California nurses hold press conference to warn new rule to let hospitals violate safe staffing standards will lead to more death and suffering of both patients and health care workers
The California Nurses Association will hold a virtual press conference Wednesday to warn that allowing hospitals blanket permission to violate California’s RN-to-patient safe staffing law under the cover of the Covid-19 surge will inevitably lead to more patient, nurse, and other health care worker infections and deaths. At a time when nurses are already overwhelmed and at their breaking points, and Covid patients need much more intensive care than typical patients, overloading nurses with patient assignments will put countless lives at risk.
The California Hospital Association and its members, who have long opposed the state’s ratios law, are exploiting the pandemic to undermine California’s landmark safe staffing standards -- which require minimum RN staffing levels for various hospital units. The state on Dec. 11 announced it will allow hospitals to submit “expedited waivers” that will let them dramatically increase nurses’ workloads.
CNA will host a virtual press conference on Wednesday, Dec. 16, at 11 a.m. PT to hear directly from registered nurses across the state about how these blanket waivers of safe staffing standards hurt their ability to give optimal patient care and will lead to more errors, infections, and poor outcomes for patients.
What: California nurses explain why letting hospitals violate safe staffing standards during Covid will lead to more death and suffering.
When: 11 a.m. PT on Wednesday, Dec. 16, 2020
Where: Virtual - Watch the press conference here
Hospitals largely manufactured any current staffing problems through their own profit-driven bad behavior, such as laying off nurses, failing to fill regular vacancies, canceling traveling nurse contracts, canceling nurses who normally pick up shifts, and more.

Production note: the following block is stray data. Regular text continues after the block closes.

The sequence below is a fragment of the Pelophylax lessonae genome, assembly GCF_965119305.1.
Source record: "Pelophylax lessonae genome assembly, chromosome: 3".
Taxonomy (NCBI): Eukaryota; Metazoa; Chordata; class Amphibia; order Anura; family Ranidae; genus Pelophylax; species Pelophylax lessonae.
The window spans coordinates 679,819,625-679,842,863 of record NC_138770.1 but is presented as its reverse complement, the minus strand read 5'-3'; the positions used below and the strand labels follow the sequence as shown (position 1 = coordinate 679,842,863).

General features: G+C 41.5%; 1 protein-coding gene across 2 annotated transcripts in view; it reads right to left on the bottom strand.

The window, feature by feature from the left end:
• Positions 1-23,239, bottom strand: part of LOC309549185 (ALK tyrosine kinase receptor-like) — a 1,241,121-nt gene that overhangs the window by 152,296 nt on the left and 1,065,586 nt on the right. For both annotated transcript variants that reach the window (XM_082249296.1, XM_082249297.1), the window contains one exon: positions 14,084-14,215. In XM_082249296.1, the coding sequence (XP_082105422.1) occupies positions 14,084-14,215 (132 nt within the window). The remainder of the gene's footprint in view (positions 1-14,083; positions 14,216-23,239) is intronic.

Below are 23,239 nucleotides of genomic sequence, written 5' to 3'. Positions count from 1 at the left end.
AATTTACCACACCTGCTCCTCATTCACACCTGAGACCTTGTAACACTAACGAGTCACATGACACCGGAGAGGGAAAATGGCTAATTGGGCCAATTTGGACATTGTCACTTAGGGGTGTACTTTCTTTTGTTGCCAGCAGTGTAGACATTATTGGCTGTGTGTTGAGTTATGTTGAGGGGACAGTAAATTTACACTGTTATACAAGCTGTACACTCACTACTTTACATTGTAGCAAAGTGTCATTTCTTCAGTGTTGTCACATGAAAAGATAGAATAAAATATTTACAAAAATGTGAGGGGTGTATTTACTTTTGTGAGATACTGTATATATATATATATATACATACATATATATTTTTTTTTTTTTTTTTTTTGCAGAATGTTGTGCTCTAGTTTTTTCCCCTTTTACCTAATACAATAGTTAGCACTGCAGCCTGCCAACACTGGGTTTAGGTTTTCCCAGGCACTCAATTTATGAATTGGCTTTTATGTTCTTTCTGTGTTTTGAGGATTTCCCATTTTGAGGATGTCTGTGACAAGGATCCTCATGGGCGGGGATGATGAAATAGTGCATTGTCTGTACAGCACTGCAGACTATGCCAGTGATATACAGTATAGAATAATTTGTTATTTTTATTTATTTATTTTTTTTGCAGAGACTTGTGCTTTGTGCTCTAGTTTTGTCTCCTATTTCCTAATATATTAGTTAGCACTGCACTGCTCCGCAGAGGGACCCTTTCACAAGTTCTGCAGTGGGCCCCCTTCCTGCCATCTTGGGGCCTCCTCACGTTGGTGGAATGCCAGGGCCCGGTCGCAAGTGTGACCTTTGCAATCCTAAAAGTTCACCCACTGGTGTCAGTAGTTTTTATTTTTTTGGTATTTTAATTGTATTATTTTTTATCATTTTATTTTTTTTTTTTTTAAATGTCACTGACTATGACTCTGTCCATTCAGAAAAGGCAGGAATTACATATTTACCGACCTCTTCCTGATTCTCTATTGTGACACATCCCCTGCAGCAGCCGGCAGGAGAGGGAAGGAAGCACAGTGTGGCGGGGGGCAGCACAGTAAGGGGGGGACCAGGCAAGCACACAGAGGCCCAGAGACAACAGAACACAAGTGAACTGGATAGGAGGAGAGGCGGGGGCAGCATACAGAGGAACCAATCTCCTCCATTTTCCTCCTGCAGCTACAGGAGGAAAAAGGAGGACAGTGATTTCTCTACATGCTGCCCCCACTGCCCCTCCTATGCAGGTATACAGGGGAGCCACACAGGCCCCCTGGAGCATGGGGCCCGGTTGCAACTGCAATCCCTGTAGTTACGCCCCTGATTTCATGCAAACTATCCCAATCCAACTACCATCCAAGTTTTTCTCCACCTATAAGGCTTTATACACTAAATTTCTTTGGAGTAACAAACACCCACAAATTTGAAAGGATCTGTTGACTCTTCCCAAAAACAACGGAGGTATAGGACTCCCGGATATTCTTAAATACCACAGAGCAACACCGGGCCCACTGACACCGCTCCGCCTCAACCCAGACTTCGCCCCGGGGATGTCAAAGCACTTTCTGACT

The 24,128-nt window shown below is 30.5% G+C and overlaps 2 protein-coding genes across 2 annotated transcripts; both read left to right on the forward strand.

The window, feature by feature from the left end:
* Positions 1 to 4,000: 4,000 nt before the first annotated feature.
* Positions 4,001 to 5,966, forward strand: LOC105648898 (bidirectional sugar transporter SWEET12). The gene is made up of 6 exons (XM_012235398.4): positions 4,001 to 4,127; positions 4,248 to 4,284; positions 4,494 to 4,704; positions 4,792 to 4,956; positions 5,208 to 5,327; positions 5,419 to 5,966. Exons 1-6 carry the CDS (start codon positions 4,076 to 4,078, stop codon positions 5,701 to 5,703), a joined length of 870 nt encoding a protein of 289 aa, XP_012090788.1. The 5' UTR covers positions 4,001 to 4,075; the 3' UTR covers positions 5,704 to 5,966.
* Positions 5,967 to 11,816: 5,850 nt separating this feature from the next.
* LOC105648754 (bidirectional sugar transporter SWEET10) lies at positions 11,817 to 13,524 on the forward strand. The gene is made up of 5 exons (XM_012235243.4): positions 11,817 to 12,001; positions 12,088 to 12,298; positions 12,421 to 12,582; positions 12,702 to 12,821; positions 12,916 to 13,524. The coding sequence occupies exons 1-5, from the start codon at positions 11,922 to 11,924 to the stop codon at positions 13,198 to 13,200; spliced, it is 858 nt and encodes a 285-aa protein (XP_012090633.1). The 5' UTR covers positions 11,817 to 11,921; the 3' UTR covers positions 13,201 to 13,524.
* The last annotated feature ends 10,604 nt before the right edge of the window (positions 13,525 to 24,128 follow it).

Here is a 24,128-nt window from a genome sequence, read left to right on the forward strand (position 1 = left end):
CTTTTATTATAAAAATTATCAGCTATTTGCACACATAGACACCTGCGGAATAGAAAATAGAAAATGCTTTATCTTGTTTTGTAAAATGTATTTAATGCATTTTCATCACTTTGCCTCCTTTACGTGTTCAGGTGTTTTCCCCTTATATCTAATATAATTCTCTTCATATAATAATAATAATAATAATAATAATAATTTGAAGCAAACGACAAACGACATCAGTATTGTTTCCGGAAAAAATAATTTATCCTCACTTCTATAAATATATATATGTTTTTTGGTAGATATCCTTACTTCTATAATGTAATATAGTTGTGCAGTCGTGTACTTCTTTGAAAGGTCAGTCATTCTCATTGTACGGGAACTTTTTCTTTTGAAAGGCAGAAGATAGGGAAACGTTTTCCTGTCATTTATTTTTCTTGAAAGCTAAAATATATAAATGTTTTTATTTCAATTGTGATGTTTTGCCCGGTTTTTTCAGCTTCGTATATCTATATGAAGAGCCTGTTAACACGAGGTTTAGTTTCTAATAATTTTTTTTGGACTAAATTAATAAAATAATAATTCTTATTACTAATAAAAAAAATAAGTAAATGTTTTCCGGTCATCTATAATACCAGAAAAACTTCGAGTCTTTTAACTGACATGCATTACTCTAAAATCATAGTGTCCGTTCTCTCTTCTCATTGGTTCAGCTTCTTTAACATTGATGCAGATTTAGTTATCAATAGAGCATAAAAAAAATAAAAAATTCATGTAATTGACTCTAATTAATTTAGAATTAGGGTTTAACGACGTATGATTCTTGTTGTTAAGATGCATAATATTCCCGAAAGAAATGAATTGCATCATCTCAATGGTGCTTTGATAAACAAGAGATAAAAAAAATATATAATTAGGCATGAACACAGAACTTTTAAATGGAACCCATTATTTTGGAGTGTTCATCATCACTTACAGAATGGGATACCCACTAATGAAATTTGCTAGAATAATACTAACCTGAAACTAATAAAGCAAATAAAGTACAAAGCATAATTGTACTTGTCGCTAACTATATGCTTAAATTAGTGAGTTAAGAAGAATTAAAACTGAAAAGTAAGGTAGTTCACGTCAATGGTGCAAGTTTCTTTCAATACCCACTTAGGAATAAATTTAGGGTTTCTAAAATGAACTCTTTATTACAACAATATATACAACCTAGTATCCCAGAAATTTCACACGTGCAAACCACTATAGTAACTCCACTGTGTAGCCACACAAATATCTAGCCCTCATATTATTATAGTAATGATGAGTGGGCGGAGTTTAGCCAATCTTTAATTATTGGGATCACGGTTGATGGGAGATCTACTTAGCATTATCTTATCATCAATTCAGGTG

“Heavier patient assignments sharply cut the time nurses can provide individualized patient care, properly monitor a patient’s condition, and increase the likelihood of mistakes, as studies have documented for years,” said Zenei Cortez, RN and a president of California Nurses Association and National Nurses United. “In a pandemic, that’s an open invitation to increase the risk of spreading the virus to other patients and other staff.”
More than 59,000 California health care workers have been infected with Covid-19, and 228 have already died, as of Dec. 13, according to the California Department of Public Health. “Slashing safety standards will only increase the suffering and the death count,” Cortez warned.
California’s multi-billion hospital industry fought for years to block the state’s landmark safe staffing law, and then tried to overturn it, even though studies have shown the California law has resulted in up to 14 percent fewer patient deaths than in comparable hospitals, assured nurses more time to spend with patients, and kept nurses at the bedside far longer.
Since February, noted CNA/NNU Executive Director Bonnie Castillo, RN, “nurses have been working under enormous strain, putting their lives and safety in jeopardy, without enough personal protection equipment, and without sufficient hospital engineering controls to reduce the spread of infection that have turned hospitals into Covid-19 hot zones.”
“And now, the hospital executives want to double down at a time when nurses have no more to give. We simply can’t afford to lose more nurses and more patients,” Castillo said.
Nurses who work at hospitals throughout California are planning various types of actions to fight back against this decision. Email firstname.lastname@example.org for your media outlet to be included in our distribution list if it isn’t already.